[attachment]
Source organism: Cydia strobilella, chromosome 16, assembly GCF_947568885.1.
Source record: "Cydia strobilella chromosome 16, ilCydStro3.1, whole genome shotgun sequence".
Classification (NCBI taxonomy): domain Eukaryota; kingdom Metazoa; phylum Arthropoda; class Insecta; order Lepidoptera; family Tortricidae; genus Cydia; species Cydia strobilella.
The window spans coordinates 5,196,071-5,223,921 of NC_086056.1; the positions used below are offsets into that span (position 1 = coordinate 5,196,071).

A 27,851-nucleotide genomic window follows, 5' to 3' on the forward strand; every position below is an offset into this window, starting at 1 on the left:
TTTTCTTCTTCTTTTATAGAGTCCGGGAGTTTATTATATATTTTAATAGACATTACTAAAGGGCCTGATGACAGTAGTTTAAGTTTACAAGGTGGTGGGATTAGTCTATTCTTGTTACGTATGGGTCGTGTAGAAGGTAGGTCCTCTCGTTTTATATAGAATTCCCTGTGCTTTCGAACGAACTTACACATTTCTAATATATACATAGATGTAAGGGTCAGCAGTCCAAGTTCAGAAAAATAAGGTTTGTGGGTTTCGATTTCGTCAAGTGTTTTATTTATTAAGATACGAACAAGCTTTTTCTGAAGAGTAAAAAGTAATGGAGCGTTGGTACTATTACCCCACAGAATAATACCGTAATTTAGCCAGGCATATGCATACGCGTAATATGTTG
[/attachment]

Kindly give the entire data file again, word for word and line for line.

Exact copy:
Source organism: Cydia strobilella, chromosome 16, assembly GCF_947568885.1.
Source record: "Cydia strobilella chromosome 16, ilCydStro3.1, whole genome shotgun sequence".
Classification (NCBI taxonomy): domain Eukaryota; kingdom Metazoa; phylum Arthropoda; class Insecta; order Lepidoptera; family Tortricidae; genus Cydia; species Cydia strobilella.
The window spans coordinates 5,196,071-5,223,921 of NC_086056.1; the positions used below are offsets into that span (position 1 = coordinate 5,196,071).

A 27,851-nucleotide genomic window follows, 5' to 3' on the forward strand; every position below is an offset into this window, starting at 1 on the left:
TTTTCTTCTTCTTTTATAGAGTCCGGGAGTTTATTATATATTTTAATAGACATTACTAAAGGGCCTGATGACAGTAGTTTAAGTTTACAAGGTGGTGGGATTAGTCTATTCTTGTTACGTATGGGTCGTGTAGAAGGTAGGTCCTCTCGTTTTATATAGAATTCCCTGTGCTTTCGAACGAACTTACACATTTCTAATATATACATAGATGTAAGGGTCAGCAGTCCAAGTTCAGAAAAATAAGGTTTGTGGGTTTCGATTTCGTCAAGTGTTTTATTTATTAAGATACGAACAAGCTTTTTCTGAAGAGTAAAAAGTAATGGAGCGTTGGTACTATTACCCCACAGAATAATACCGTAATTTAGCCAGGCATATGCATACGCGTAATATGTTG